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Summary: Jesus often spoke in parables. He used common experiences such as fishing and farming in His parables to teach a valuable lesson. Baseball is a very common activity in our culture, so I would like to use it to illustrate the Christian life.

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Text: Mark 4:33-34

Introduction: Jesus often spoke in parables. He used common experiences such as fishing and farming in His parables to teach a valuable lesson. Baseball is a very common activity in our culture, so I would like to use it to illustrate the Christian life.

I. First Base - This is Salvation - John 3:3

A. In baseball when you are up to bat you want to at least get to first base.

B. The bad news in the Christian life is, you can’t get to first base on your own. You will strike out in sin.

C. The good news is you can have a pinch hitter, Jesus Christ.

D. He got you a hit at the cross, when He died for your sins.

II. Second Base -This is Baptism & Church Membership - Matthew 3:13-17 & Romans 6:4

A. Baptism affirms our faith that Jesus died for us.

B. You can’t be baptized and join the Church until you get saved.

C. You can’t advance to second base until you get to first base.

III. Third Base - This is Christian Service - Eph. 2:8-9

A. God wants us to serve Him but we don’t have to serve Him in order to get saved.

B. We serve better because we are saved.

IV. Home Plate – The Finished Job – Matthew 25:23a

A. The runs don’t count until you cross home plate.

B. Many only make it to home plate because someone else drove them in.

CONCLUSION:

In 1942, the New York Yankees and the Washington Senators played in the World Series. It was a very close series. At the end of six games it was tied at three games. The stadium was filled for the deciding game, played in Washington. They came to the ninth inning with the score tied at two. New York was put down in order and Washington came to bat. The home team screamed for one lone run which would win the series and the World Championship. The first two men made outs and it looked like extra innings. Then a player named Goslin came to the plate. Two strikes were called and then two balls. The crowd was watching every pitch. On the fifth pitch, Goslin stepped into the ball and slammed it to left center field. The crowd became delirious; it looked like a home run, but it hit six inches below the top of the wall and fell back into the playing field. Goslin was slowing down for a triple when the third base coach signaled him to try for an in field home run. He ran for home. The shortstop took the peg from left center, spinning to fire the ball to the catcher. Goslin slid into home in a cloud of dust, seemingly a split second before the tag. The umpire made a delayed call and finally as the dust cleared, he raised his right hand shouting, "You’re out!" The Washington fans were furious. Washington managers and players rushed out to argue the call. The umpire announced he would consult with the other umpires. After the four umpires conferred for a minute or two the umpire announced: "Ladies and gentlemen, the batter is out, because he didn’t touch first base!"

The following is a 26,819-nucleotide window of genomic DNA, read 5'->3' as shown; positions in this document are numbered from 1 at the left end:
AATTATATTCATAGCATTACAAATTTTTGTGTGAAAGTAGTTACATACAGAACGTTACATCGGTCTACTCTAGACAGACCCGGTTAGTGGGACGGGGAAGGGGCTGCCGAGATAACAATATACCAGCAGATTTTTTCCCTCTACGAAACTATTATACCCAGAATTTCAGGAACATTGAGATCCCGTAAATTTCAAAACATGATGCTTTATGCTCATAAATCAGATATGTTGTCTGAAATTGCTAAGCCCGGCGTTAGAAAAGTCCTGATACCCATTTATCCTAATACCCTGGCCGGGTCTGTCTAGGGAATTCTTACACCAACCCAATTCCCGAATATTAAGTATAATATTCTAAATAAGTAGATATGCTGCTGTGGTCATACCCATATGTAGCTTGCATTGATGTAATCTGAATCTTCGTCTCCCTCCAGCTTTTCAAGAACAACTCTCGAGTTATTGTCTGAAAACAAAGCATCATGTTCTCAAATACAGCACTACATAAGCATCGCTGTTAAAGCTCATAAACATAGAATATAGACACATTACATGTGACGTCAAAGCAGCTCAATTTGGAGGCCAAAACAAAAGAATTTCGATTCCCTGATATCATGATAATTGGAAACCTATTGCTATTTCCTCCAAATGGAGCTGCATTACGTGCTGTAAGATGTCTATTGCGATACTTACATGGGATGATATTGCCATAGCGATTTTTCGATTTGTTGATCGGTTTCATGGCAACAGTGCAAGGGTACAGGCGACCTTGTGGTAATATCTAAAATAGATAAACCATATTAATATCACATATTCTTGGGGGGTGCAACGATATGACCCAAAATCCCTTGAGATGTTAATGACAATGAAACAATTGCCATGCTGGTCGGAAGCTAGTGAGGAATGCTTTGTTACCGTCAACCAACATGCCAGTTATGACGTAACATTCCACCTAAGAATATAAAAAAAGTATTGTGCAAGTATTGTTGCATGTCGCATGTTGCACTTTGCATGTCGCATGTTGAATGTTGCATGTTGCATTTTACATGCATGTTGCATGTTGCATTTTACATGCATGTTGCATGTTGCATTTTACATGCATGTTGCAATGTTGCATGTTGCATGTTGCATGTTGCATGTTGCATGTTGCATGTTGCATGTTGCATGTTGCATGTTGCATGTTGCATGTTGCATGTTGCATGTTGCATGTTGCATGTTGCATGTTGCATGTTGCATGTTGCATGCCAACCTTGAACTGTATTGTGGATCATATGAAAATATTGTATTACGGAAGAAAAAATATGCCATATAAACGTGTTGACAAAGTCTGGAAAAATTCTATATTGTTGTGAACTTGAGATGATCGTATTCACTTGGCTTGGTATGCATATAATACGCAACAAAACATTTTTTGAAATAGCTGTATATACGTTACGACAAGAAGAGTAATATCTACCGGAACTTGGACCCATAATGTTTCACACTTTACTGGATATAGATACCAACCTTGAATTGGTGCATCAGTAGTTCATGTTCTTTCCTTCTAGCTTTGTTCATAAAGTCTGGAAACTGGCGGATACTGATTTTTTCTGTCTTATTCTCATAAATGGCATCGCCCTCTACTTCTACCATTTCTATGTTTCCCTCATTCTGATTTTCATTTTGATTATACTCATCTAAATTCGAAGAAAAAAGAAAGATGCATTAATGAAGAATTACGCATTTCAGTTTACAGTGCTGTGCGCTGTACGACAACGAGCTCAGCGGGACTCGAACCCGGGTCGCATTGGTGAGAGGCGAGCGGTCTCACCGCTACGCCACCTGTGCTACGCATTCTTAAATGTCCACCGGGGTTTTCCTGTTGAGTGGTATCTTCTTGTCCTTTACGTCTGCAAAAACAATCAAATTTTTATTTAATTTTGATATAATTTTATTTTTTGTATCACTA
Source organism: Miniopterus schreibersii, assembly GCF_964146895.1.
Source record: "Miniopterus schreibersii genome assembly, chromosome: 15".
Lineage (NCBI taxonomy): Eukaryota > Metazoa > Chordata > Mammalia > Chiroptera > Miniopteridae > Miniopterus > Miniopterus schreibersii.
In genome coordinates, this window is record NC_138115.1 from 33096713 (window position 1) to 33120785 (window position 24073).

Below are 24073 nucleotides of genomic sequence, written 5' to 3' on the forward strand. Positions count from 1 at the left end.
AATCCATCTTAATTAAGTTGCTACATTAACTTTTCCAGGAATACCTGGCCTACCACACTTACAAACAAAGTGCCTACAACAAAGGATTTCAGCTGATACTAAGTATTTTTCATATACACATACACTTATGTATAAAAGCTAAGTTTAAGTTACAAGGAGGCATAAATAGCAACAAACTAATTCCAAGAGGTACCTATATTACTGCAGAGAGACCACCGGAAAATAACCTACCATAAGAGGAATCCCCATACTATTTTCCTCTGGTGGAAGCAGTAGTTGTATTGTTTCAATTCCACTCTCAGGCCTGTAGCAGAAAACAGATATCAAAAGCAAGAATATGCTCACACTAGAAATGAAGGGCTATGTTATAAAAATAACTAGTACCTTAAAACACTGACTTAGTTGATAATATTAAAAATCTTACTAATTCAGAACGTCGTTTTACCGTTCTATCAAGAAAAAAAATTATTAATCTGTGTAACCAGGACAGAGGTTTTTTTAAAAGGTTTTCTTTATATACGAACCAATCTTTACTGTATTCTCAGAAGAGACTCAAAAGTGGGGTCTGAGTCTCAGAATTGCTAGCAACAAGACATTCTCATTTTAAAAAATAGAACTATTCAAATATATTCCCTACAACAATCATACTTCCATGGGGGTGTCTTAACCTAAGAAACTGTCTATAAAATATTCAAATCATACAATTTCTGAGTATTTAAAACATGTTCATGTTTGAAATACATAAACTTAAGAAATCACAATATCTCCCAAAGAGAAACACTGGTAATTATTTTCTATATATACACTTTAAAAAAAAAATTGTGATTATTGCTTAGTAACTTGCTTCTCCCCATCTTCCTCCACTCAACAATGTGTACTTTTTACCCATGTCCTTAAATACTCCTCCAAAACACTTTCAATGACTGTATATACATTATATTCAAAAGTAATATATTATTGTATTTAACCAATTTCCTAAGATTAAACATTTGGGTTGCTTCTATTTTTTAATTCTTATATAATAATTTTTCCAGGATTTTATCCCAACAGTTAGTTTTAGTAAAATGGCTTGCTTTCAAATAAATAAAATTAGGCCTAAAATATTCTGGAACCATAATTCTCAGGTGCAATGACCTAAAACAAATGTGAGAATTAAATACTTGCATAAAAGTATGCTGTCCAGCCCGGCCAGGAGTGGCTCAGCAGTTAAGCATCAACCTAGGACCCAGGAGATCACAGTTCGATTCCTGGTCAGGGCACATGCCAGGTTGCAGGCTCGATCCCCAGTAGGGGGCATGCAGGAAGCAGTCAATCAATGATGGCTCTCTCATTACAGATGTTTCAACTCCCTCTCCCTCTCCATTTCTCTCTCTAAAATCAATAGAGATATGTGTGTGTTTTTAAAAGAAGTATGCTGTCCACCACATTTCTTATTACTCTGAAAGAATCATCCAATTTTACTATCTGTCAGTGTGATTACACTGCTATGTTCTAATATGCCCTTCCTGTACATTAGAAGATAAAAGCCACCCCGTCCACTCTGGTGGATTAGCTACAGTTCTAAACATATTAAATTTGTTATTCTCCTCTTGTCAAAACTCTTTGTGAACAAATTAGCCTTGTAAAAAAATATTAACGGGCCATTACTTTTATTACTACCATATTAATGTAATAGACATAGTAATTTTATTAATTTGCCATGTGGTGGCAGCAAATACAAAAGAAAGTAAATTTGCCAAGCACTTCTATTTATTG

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Elizabeth Jensen

commented on Jun 13, 2009

The concluding story is powerful but inaccurate. The Yankees played the Cardinals in the 1942 series; the Yankees and the Senators were in the same league. Goslin played his last game in 1938.

Rick Sweney

commented on Jul 18, 2011

The above story MAY refer to the 1924 World Series. The New York Giants played the Washington Senators. The series went 7 games and was decided in the 12th inning of game seven. Goslin played.

David Rigg

commented on Mar 24, 2012

This story does appear to be false. Here''s what did happen in 1924:Game 6 was a duel of southpaws, as Tom Zachary bested Art Nehf 2-1, tying the Series and setting the stage for a Game 7 showdown. In the deciding contest, the Senators trailed 3-1 in the eighth, but remarkably tied the game when the ball struck a pebble and took a bad hop over the head of third baseman Fred Lindstrom. In the twelfth, with Walter Johnson on in relief, Muddy Ruel got another life when his foul pop was dropped by rival catcher Hank Gowdy, who tripped on his mask. Ruel promptly doubled -- then Johnson reached on an error. Next up, center fielder Earl McNeely grounded to third and remarkably another bad hop caromed, allowing Ruel to score the winning run and the Senators were victorious for their first ever world championship.

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